Saturday, October 09, 2010

Calvinist Self-Confidence

Under Calvinism, the medieval division of humanity into those engaged in secular work vs. those engaged in spiritual callings (priests and nuns) was displaced by an acute awareness of the division between the reprobate and the regenerate, between those who are predestined to eternal life vs. those who are damned to an eternity of darkness.[1]

This new division presented certain practical difficulties, the chief one being the obvious question: how am I to know whether or I am predestined to salvation?[2]

John Calvin – who never personally struggled with doubt - was cavalier in dismissing the question.[3] Yet the question lost none of its potency, for as Calvin rightly discerned, “those who do not know that they are God’s own will be miserable through constant fear.”[4] To overcome this fear, Calvinists did not have the luxury, as Roman Catholics did, of assuming that one’s salvation could be guaranteed by the extent of one’s devotions to prayers, good works and participation in the sacraments. Salvation rested entirely in the hidden decrees of God, and if God had ordained you for destruction, there was nothing you could do to change this fact. So how could you know if you were saved? For the Lutherans the answer was simple: you knew you had been chosen by the fervency of your faith.[5] For Calvinists, who repudiated what Weber calls the “purely inward emotional piety of Lutheranism”[6] and were less inclined to separate law and grace, the matter was more complicated.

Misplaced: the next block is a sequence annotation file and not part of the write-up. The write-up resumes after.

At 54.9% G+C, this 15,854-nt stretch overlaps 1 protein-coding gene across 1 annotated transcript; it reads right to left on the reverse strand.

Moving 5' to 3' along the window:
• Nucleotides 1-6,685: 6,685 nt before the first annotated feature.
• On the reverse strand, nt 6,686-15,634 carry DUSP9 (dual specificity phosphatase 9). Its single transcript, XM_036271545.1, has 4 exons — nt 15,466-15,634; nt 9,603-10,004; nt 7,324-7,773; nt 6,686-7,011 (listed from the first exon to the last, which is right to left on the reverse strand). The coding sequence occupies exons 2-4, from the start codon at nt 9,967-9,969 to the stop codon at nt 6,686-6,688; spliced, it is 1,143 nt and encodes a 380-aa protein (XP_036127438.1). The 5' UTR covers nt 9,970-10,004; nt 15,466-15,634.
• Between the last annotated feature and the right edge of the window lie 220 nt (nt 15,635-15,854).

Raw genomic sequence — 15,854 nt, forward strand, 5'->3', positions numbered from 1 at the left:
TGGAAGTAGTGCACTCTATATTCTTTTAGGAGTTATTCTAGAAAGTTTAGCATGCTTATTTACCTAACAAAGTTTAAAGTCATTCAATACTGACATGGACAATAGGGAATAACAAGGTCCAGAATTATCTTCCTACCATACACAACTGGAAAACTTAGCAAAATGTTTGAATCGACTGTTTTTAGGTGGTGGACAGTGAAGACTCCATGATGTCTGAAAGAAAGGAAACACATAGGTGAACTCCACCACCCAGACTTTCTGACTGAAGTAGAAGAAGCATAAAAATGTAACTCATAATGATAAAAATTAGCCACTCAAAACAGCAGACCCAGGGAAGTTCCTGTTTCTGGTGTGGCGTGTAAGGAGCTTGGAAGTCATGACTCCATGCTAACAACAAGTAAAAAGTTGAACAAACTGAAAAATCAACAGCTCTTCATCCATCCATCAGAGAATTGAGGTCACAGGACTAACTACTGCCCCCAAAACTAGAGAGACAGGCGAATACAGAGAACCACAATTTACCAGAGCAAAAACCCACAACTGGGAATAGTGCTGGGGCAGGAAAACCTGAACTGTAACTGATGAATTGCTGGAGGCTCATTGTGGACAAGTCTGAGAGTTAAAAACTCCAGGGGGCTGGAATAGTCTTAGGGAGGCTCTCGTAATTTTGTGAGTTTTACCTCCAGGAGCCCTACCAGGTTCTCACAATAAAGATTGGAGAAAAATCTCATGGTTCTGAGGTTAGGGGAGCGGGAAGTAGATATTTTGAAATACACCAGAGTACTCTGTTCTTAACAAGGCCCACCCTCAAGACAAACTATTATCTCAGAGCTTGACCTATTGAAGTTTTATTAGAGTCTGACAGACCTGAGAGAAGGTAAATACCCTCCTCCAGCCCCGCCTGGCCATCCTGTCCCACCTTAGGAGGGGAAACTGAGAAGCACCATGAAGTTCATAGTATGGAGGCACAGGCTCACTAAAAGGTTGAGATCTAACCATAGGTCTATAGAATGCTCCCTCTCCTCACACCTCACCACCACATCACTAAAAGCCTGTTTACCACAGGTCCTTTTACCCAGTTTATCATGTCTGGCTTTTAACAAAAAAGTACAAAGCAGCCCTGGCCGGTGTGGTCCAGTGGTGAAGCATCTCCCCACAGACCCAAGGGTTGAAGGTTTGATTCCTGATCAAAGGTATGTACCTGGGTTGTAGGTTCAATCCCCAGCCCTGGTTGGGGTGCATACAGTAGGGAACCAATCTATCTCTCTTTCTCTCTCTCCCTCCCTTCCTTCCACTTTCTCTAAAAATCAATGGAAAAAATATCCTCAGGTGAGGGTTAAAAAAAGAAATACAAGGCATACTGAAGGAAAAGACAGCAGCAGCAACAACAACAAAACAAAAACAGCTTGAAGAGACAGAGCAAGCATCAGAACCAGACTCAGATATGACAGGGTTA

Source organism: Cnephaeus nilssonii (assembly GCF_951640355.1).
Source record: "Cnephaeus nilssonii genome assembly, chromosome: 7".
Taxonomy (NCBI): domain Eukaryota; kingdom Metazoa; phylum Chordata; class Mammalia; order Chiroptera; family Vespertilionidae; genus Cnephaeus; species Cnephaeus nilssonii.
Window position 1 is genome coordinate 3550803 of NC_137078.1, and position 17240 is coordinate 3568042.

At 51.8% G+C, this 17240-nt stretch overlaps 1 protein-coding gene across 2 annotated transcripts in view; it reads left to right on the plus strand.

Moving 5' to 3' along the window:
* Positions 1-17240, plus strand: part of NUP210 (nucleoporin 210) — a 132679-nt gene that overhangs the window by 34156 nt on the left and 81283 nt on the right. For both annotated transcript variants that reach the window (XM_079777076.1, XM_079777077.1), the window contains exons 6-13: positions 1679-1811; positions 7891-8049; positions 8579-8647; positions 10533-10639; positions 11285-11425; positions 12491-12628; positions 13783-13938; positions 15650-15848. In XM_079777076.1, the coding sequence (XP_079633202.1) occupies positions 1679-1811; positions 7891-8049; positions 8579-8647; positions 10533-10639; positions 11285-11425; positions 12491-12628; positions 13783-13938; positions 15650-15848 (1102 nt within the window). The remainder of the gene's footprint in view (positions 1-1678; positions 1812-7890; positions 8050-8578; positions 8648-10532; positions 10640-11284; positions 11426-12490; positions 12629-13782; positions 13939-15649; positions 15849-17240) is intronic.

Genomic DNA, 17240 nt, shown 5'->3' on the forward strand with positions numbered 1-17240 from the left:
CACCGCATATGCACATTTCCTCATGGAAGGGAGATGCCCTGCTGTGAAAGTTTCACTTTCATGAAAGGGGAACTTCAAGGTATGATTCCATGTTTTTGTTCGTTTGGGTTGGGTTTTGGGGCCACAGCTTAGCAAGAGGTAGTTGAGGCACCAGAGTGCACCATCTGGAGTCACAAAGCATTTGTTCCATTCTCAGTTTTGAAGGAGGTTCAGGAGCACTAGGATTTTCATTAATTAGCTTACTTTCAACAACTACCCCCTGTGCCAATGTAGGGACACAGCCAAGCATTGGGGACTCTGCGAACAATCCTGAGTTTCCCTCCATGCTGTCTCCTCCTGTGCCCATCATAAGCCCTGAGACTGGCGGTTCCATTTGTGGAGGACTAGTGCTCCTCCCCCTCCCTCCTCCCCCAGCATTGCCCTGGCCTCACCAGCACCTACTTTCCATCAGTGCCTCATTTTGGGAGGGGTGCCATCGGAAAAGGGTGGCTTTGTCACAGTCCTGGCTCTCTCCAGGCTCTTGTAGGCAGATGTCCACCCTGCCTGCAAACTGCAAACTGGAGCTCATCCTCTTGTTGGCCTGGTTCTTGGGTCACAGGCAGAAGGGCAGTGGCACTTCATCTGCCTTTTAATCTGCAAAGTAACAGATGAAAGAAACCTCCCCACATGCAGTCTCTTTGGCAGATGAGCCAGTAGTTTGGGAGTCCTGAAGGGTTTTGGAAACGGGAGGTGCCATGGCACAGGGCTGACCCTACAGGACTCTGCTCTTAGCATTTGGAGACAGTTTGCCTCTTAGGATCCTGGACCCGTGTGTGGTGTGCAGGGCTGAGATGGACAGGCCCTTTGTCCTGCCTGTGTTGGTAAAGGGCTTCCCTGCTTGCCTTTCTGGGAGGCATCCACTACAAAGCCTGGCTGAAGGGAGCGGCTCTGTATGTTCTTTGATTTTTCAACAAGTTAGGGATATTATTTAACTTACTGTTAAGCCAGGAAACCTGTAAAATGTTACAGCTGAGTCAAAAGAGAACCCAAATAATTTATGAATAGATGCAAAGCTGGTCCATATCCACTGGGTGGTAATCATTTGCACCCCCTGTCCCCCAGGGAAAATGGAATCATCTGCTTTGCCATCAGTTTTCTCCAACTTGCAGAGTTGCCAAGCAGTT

The answer, according to Calvin, is that a Christians knows he has been saved by his perseverance[7], good works[8] and ironically by the feeling of assurance itself.[9]